To be sure, politicizing baseball is neither something new nor a partisan problem, as Senator Hillary Rodham Clinton has found out. She tried to split the difference between the Yankees, her adopted team, and her favored Chicago Cubs — a case of double loyalty for which Mr. Giuliani gave her grief.

Perhaps because the moment seemed so ripe for turnaround, the anger was decidedly unsubtle when The Daily News and The New York Post both ran doctored photographs of Mr. Giuliani on Wednesday in a navy ball cap with a bright red Boston ‘‘B.” “Traitor!” claimed The News. The Post, on its own cover, was equally damning: “Red Coat,” it declared.

Some politicos suggested that Mr. Giuliani may have confused the Red Sox with a red state.

“This is a major story,” said Maurice Carroll, director the Quinnipiac University Polling Institute. “Rudy Giuliani endorses a team from Ted Kennedy’s state? A state that was once headed by Mitt Romney? Rudy Giuliani is a great American in many ways, but he must have simply lost track in this case. He’s got to win red states like Colorado and he comes out in favor of Massachusetts?”

To the former mayor’s credit, there are some who think it’s fine for a Yankee fan, in a time of need, to cheer the Sox. “It’s not that big of a deal,” said George Manesis, who runs a sports bar, Billy’s, near Yankee Stadium. “He’s going for votes now, plain and simple. But I don’t think he’s a traitor for doing that.”

None of this would have merited a mention had the former mayor not been so expressive of his passion for the Yankees (and his hatred for Red Sox). He once told reporters at a City Hall briefing: “What can I tell you? This is me. I’m a Yankee fan. I love the Yankees.” And he confessed to Glamour magazine last year, “The only tattoo I would ever consider getting would be a Yankee tattoo.”

Of course, his most revealing comment on the subject was perhaps the answer he provided to The Providence Journal in Rhode Island when asked, this June, if he would agree to be president if it hinged on his becoming a Red Sox fan.

“I have great respect for people who really are fans of the team they say they are fans of,” Mr. Giuliani said. “But probably that’s a deal I could not make.”

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Old 10-28-2007, 12:30 AM   #458
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It's too long to post, but there's an interesting article in this weekend's New York Times Magazine about the changing evangelical political landscape.

'The Evangelical Crackup'
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Old 10-28-2007, 03:16 PM   #459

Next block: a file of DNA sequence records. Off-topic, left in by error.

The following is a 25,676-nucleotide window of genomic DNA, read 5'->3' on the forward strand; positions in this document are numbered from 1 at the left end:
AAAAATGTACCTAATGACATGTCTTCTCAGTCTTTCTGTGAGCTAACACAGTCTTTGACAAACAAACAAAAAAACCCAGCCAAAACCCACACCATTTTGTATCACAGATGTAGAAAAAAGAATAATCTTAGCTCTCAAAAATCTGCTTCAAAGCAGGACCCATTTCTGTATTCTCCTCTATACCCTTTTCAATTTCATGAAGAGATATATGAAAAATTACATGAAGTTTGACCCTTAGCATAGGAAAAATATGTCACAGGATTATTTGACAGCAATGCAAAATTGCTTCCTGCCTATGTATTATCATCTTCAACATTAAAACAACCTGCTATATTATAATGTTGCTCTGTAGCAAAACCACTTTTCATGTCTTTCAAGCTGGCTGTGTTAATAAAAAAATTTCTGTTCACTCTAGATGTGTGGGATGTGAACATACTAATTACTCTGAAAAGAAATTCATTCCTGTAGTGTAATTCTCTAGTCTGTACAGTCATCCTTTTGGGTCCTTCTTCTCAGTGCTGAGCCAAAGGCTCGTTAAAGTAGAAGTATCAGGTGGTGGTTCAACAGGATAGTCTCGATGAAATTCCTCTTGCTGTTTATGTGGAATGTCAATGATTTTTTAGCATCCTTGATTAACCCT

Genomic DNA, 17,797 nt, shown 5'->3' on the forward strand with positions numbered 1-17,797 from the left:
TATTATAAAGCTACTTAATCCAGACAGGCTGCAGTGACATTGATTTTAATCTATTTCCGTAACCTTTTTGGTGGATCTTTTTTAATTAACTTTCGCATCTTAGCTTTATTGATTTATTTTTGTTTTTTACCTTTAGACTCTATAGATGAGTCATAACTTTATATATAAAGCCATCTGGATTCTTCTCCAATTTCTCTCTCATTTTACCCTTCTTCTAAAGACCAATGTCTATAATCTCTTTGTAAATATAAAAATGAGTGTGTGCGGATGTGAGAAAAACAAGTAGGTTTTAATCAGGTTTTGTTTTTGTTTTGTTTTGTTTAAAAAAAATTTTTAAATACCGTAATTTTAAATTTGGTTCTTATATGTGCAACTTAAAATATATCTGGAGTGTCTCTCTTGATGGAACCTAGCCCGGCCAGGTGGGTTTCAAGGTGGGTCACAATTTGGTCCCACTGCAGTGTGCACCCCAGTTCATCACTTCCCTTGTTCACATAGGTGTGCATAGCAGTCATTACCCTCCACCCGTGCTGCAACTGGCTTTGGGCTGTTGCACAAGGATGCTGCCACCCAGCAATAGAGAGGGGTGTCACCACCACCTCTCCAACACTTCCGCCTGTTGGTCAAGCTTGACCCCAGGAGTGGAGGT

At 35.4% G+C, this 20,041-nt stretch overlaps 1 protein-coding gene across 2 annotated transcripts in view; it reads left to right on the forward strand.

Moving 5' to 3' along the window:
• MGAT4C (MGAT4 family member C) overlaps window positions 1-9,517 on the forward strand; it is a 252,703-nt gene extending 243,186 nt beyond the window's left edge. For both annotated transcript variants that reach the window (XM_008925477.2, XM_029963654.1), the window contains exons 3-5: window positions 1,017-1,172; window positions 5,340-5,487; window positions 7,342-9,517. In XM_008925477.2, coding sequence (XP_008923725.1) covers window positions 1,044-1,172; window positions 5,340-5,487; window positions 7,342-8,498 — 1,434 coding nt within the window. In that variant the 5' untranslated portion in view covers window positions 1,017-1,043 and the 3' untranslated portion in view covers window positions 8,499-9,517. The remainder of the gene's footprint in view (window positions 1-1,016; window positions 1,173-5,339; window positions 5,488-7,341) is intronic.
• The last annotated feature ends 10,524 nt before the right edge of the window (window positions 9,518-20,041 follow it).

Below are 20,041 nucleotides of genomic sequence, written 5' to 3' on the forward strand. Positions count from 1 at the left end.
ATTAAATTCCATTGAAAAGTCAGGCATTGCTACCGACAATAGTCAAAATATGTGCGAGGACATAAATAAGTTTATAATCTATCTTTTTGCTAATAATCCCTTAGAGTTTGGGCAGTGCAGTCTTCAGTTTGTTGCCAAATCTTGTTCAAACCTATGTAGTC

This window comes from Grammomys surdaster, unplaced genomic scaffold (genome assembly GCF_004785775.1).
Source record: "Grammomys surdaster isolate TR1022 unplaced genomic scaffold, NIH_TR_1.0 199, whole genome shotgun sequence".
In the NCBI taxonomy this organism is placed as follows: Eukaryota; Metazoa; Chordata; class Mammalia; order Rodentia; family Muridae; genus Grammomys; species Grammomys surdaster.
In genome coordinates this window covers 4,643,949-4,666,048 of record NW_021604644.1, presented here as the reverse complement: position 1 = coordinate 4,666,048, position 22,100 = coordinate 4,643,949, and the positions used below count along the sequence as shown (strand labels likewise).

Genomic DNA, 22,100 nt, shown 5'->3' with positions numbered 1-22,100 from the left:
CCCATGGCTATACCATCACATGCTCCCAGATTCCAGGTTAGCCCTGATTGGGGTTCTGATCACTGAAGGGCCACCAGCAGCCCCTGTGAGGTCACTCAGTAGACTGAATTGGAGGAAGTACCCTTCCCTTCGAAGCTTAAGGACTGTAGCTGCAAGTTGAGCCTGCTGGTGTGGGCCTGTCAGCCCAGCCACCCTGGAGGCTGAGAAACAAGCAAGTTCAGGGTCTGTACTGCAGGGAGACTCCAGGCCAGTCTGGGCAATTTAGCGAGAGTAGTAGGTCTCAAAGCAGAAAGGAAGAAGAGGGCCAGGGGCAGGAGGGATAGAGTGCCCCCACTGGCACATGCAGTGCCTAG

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Quote:
Originally posted by yolland
It's too long to post, but there's an interesting article in this weekend's New York Times Magazine about the changing evangelical political landscape.

'The Evangelical Crackup'
The most striking change in the political landscape in the past generation has been the "religion gap," voters (especially whites) who attend church "often" overwhelmingly going Republican while those that attend church "rarely or never" skew Democratic. Besides further polarizing politics it adds an underlying suspicion to the motives and actions of other party.

In short, "Democrats do the bidding of Satan" -- "Republicans want a Christian theocracy."

Dodgy title aside, I would agree with the article in that more and more Christians now see that religion shouldn't have the political affiliation of (R) or (D) next to it. Which isn't to say that letting our political beliefs be shaped in part by our religious beliefs is a bad thing, I've argued otherwise many times. Only that the danger lies in the perception (even if true) that one political party now panders to religious believers while the other supports social legislation that ostracizes them.

It's easy to see how we got here, now we just have to reverse the process. Starting locally.
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Old 10-28-2007, 04:15 PM   #460
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I'm still trying to figure out which part of The Bible talks about using politics to make our culture more "moral".
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Old 10-28-2007, 04:36 PM   #461
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Fox told me: “I think the religious community is probably reflective of the rest of the nation — it is very divided right now. This election process is going to reveal a lot about where the religious right and the religious community is. It will show unity or the lack of it.”

But liberals, he said, should not start gloating. “Some might compare the religious right to a snake,” he said. “We may be in our hole right now, but we can come out and bite you at any time.”


Wow. He sounds just like Jesus!


I do compare the religious right to a snake though, that's for sure.

“Obama sounds too much like Osama,” said Kayla Nickel of Westlink. “When he says his name, I am like, ‘I am not voting for a Muslim!’ ”

People with attitudes and utter ignorance like this shouldn't even have the right to vote.

When I read your statement Kayla, I was like, I can not believe anyone can be that unintelligent, like, like.
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Old 10-28-2007, 05:30 PM   #462
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Quote:
Originally posted by U2isthebest

“Obama sounds too much like Osama,” said Kayla Nickel of Westlink. “When he says his name, I am like, ‘I am not voting for a Muslim!’ ”


Barak Hussein Osama

does not sound too Presidential.

Who wants people naming their kids Hussein?

his name is just one letter off from containing the names of America's two greatest enemies since the end of the Cold War.

You know, he could change it.
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Old 10-28-2007, 05:35 PM   #463
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Quote:
Originally posted by deep




Barak Hussein Osama

does not sound too Presidential.

Who wants people naming their kids Hussein?

his name is just one letter off from containing the names of America's two greatest enemies since the end of the Cold War.

You know, he could change it.
Jesus Smith, anyone?


Oh, wait....Many conservatives aren't too fond of the Hispanic population either.

Darn. I guess you're screwed, Kayla.
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Old 10-28-2007, 05:42 PM   #464
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Maybe something more American like Jesus' step Dad

Joseph? Smith
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Old 10-28-2007, 05:43 PM   #465
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We can't have this

Barak


Hussien


ObamaOsama